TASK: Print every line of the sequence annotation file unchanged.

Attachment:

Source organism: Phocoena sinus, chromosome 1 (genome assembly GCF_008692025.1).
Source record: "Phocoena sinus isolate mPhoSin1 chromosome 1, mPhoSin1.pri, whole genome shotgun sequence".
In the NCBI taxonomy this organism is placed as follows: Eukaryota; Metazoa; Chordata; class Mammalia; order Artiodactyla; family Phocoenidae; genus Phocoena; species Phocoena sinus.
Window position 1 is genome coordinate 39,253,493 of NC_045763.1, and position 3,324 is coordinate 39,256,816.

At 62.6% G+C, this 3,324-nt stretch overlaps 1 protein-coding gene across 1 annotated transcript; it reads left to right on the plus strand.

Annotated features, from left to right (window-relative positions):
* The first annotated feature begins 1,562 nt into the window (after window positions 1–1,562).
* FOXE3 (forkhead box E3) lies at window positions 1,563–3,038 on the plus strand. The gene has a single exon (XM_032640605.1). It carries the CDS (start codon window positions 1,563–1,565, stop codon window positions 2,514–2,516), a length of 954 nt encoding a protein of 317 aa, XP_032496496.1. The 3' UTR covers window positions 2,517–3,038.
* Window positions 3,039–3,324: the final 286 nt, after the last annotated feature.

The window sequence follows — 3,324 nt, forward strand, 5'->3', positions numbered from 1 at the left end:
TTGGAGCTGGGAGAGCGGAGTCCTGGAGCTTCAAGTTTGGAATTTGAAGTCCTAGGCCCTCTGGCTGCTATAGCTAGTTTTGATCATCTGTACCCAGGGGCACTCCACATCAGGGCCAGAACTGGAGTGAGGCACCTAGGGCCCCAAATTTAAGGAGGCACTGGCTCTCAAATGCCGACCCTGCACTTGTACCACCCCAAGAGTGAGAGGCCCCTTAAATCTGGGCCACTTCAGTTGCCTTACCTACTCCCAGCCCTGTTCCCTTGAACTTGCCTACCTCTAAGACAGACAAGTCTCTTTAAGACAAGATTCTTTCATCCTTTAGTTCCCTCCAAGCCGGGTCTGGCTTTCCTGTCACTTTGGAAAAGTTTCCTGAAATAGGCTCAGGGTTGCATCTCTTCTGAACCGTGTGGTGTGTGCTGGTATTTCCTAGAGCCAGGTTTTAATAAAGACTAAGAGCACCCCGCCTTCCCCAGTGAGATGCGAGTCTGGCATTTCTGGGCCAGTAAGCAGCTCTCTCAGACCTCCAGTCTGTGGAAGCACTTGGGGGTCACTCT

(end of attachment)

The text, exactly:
Source organism: Phocoena sinus, chromosome 1 (genome assembly GCF_008692025.1).
Source record: "Phocoena sinus isolate mPhoSin1 chromosome 1, mPhoSin1.pri, whole genome shotgun sequence".
In the NCBI taxonomy this organism is placed as follows: Eukaryota; Metazoa; Chordata; class Mammalia; order Artiodactyla; family Phocoenidae; genus Phocoena; species Phocoena sinus.
Window position 1 is genome coordinate 39,253,493 of NC_045763.1, and position 3,324 is coordinate 39,256,816.

At 62.6% G+C, this 3,324-nt stretch overlaps 1 protein-coding gene across 1 annotated transcript; it reads left to right on the plus strand.

Annotated features, from left to right (window-relative positions):
* The first annotated feature begins 1,562 nt into the window (after window positions 1–1,562).
* FOXE3 (forkhead box E3) lies at window positions 1,563–3,038 on the plus strand. The gene has a single exon (XM_032640605.1). It carries the CDS (start codon window positions 1,563–1,565, stop codon window positions 2,514–2,516), a length of 954 nt encoding a protein of 317 aa, XP_032496496.1. The 3' UTR covers window positions 2,517–3,038.
* Window positions 3,039–3,324: the final 286 nt, after the last annotated feature.

The window sequence follows — 3,324 nt, forward strand, 5'->3', positions numbered from 1 at the left end:
TTGGAGCTGGGAGAGCGGAGTCCTGGAGCTTCAAGTTTGGAATTTGAAGTCCTAGGCCCTCTGGCTGCTATAGCTAGTTTTGATCATCTGTACCCAGGGGCACTCCACATCAGGGCCAGAACTGGAGTGAGGCACCTAGGGCCCCAAATTTAAGGAGGCACTGGCTCTCAAATGCCGACCCTGCACTTGTACCACCCCAAGAGTGAGAGGCCCCTTAAATCTGGGCCACTTCAGTTGCCTTACCTACTCCCAGCCCTGTTCCCTTGAACTTGCCTACCTCTAAGACAGACAAGTCTCTTTAAGACAAGATTCTTTCATCCTTTAGTTCCCTCCAAGCCGGGTCTGGCTTTCCTGTCACTTTGGAAAAGTTTCCTGAAATAGGCTCAGGGTTGCATCTCTTCTGAACCGTGTGGTGTGTGCTGGTATTTCCTAGAGCCAGGTTTTAATAAAGACTAAGAGCACCCCGCCTTCCCCAGTGAGATGCGAGTCTGGCATTTCTGGGCCAGTAAGCAGCTCTCTCAGACCTCCAGTCTGTGGAAGCACTTGGGGGTCACTCT